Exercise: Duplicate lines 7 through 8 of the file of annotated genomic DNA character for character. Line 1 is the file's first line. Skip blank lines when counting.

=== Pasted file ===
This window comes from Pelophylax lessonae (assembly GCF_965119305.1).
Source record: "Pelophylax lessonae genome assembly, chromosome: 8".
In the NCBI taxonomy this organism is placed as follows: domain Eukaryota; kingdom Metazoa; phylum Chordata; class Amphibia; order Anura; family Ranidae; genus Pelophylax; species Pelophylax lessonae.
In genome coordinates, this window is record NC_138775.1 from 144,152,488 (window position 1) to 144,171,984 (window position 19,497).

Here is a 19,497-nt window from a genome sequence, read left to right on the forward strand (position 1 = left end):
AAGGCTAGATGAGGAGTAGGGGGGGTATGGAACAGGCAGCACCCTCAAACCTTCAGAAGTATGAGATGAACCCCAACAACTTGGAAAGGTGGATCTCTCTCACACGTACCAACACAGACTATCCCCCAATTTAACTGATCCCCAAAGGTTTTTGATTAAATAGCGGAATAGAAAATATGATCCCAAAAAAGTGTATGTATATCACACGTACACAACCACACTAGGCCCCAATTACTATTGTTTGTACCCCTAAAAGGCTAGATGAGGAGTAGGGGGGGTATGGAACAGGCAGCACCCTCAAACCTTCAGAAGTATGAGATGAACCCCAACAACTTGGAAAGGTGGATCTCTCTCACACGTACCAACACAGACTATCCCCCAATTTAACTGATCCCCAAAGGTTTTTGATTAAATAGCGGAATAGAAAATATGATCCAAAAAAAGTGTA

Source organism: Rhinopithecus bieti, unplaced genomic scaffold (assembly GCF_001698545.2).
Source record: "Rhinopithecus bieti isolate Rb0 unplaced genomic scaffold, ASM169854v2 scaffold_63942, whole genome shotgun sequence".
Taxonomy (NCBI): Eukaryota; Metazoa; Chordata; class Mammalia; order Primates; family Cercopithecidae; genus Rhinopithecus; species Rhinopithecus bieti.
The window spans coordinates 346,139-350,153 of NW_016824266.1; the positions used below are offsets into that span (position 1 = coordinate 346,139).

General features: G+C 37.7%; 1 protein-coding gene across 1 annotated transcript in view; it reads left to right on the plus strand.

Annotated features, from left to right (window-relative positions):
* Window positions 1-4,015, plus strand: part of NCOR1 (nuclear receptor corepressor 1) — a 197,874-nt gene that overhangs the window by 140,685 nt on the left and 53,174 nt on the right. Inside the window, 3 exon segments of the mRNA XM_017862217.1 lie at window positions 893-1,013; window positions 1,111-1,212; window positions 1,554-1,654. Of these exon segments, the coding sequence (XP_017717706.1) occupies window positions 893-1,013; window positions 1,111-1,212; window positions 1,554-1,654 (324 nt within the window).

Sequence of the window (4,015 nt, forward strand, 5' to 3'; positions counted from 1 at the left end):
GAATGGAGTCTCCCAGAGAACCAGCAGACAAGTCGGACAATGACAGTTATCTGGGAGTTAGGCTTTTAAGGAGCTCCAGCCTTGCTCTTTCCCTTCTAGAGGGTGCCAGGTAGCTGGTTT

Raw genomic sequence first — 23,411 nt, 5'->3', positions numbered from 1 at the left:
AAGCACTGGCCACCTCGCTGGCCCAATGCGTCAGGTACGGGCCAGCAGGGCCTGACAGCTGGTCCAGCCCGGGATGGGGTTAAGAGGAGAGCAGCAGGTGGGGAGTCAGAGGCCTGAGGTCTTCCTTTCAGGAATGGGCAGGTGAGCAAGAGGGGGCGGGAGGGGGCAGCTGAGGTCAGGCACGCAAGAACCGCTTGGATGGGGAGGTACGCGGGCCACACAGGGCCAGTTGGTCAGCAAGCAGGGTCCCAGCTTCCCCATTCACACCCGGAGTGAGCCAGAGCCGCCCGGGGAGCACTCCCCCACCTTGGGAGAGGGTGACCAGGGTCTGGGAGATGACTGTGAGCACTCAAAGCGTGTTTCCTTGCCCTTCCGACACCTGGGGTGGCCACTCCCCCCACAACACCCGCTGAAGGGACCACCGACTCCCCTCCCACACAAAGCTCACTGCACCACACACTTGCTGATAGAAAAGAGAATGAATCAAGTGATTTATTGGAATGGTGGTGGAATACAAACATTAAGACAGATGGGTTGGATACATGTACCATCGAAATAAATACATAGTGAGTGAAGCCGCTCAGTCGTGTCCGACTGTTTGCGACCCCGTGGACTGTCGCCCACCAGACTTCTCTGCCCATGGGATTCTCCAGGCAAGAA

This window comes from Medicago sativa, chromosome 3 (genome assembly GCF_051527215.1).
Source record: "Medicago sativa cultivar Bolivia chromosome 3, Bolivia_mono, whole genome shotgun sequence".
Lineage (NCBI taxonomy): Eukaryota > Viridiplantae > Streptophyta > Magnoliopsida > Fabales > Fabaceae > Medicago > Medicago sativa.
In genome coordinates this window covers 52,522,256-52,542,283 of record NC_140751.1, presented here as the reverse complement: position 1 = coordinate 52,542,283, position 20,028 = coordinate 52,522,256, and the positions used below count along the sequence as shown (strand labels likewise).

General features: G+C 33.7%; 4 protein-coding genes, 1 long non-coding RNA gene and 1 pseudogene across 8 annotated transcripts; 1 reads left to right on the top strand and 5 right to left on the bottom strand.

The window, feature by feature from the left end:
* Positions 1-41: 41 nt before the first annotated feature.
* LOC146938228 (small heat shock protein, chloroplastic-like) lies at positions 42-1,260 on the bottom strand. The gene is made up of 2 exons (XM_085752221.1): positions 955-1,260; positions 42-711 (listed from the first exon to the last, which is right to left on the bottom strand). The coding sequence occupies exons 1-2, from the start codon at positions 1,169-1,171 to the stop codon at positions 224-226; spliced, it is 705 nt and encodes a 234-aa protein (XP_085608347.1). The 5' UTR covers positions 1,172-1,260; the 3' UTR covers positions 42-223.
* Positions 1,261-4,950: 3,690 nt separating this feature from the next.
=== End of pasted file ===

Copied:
Source organism: Rhinopithecus bieti, unplaced genomic scaffold (assembly GCF_001698545.2).
Source record: "Rhinopithecus bieti isolate Rb0 unplaced genomic scaffold, ASM169854v2 scaffold_63942, whole genome shotgun sequence".